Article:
April 27th, 2011
06:38 PM ET
A new treatment for hepatitis C could soon be on the market if the Food and Drug Administration takes the advice of an advisory committee. The committee unanimously approved the first of two new drugs to treat chronic hepatitis C genotype 1 infection. Hepatitis C is a chronic viral disease that causes inflammation and swelling of the liver.
The drug, boceprevir, is a new class of protease inhibitor manufactured by pharmaceutical giant Merck & Co., and would be used in combination with ribavirin and peginterferon–the current standard of care. Boceprevir prevents the virus from replicating, and studies show the three-drug cocktail is more effective than the two-drug regimen.
According to Merck, about 66% of study patients that hadn't been treated or did not respond well to current treatment responded well to boceprevir.
The FDA's outside panel of experts considered the risks and benefits of the drug and determined the benefits far outweigh the risks.
"The benefit for the people who do achieve sustained virologic response is fantastic," said Dr. Elizabeth Connick, University of Colorado Denver. "This is a miraculous advance."
"The risks are not trivial, but we do know how to manage these risks. Still, there is a lot to learn about using these drugs appropriately," said Dr. Thomas Giordano of Baylor College of Medicine.
"This is going to be a real game changer for our hepatitis C practices, " said Dr. Barbara McGovern, Tufts University School of Medicine. "I can't wait to get back and talk to my patients about it."
Even hard-to-treat patients like African Americans, and people with HIV and diabetes responded extremely well to the boceprevir combination therapy.
Dr. Nizar Zein, section head of hepatology at the Cleveland Clinic says the disease is of epidemic proportions and quite costly. Zein say the new medication will usher in a very important new era for treating the disease.
"We can now say for the first time that we can cure hepatitis C," Zein said. "We are talking about complete cure, cure for life. Several studies have shown that once you achieve that endpoint, the sustained virological response, you will not get hepatitis C ever again and the risk of getting cirrhosis, needing liver transplant will go down substantially."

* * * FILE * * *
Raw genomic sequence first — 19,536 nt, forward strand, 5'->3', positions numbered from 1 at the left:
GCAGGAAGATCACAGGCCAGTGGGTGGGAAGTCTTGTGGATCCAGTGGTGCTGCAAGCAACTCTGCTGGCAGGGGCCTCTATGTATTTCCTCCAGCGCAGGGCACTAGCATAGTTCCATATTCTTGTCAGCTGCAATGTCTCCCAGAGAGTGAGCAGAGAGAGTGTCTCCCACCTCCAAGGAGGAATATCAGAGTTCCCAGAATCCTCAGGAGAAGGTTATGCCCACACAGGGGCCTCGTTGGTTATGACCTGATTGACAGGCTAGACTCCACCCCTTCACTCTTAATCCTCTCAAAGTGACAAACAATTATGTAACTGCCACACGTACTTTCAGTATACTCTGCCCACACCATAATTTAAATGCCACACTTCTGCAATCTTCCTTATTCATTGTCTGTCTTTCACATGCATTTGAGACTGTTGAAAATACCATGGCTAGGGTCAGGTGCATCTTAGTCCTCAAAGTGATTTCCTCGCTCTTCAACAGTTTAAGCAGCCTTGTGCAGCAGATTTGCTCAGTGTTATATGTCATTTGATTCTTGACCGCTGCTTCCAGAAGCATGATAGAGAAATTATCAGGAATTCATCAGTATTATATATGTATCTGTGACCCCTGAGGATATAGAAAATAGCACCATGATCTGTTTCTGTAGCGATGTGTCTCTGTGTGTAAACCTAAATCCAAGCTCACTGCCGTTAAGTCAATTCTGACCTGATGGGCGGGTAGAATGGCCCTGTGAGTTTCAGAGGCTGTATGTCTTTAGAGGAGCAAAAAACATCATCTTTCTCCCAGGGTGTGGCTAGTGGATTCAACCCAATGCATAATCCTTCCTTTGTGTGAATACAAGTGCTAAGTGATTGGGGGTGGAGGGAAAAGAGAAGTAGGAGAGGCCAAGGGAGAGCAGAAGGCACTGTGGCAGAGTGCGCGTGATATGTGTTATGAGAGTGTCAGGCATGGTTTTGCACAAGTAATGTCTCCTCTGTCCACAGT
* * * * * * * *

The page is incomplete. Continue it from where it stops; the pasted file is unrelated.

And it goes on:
But this is a powerful drug and a major concern is that drug resistance can develop in patients very quickly if the medication is not taken properly. The proposed dosage is 800 mg three times a day with food.
Treatment can be individualized but Zein says both doctors and patients need to be educated and clear about when and how this drug is to be taken. "If used inappropriately, the virus will rapidly develop resistance to these medications – rapidly, I mean 24 to 48 hours."
Close attention was paid to the drug's side effects. The most common, according to Merck included anemia, abnormally low white blood cell count, fatigue, nausea, headache, hair loss and an impaired sense of taste.
According to FDA's Dr. Poonam Mishra, the most notable safety concern is the additional decrease in hemoglobin– the protein in red blood cells that carries oxygen. Hemoglobin levels lower than normal could mean anemia, bleeding or a number of other conditions. Mishra said anemia was managed effectively during the clinical trials and was reversible after the drug was discontinued. Only a few serious and life-threatening infections were reported.
Martha Saly, director of the National Viral Hepatitis Roundtable, who learned that she had hepatitis C in 1998 and was successfully treated with interferon, said even though treatment will be extremely challenging, for the first time she has hope for a universal cure.
"I believe that approval of these drugs will be the biggest thing that has happened in years," Saly said. "I am hopeful that a shortened course of treatment for many patients will equate with a greater ability to tolerate the drugs and manage the side effects, but I fear that the issue of compliance with strict medication regimens might affect treatment success."
Saly says the drugs will help few patients if awareness of the hepatitis C epidemic, improved screening and affordable access to care are not addressed.
More than 3.2 million Americans have hepatitis C, the most common bloodborne infection in the country. According to the Centers for Disease Control and Prevention about 10,000 people die of liver disease and liver cancer directly related to hepatitis C each year. It's usually caused by contact with infected blood products, though it can also be transmitted sexually or contracted through IV-drug use.
The disease is the leading cause of liver cirrhosis, and the need for liver transplants in the United States. Cirrhosis is when scar tissue forms in the liver, replacing healthy liver tissue and blocking blood flow through the liver.
Symptoms included abdominal pain, dark urine, fever, and jaundice but most people don't have symptoms until liver damage has occurred which, according to the National Institute of Diabetes and Digestive and Kidney Diseases , could be 10 years or more.
The FDA is not bound by their advisory committee recommendations but often follow their advice. Merck says it anticipate FDA action on boceprevir by mid-May.
"The positive recommendation brings us one step closer to bringing Victrelis (boceprevir) to men and women who need it, and reinforces our ongoing commitment to developing innovative therapies to treat chronic hepatitis C," said Peter S. Kim, Ph.D., president, Merck Research Laboratories.
On Thursday, the panel will make recommendations on Vertex Pharmaceuticals' telaprevir, the other new drug in this class. The FDA released a preliminary review of telaprevir saying clinical trials showed, when combined with standard treatments, it was more effective than those therapies. Vertex is hoping to beat Merck to the finish line by winning FDA approval first.
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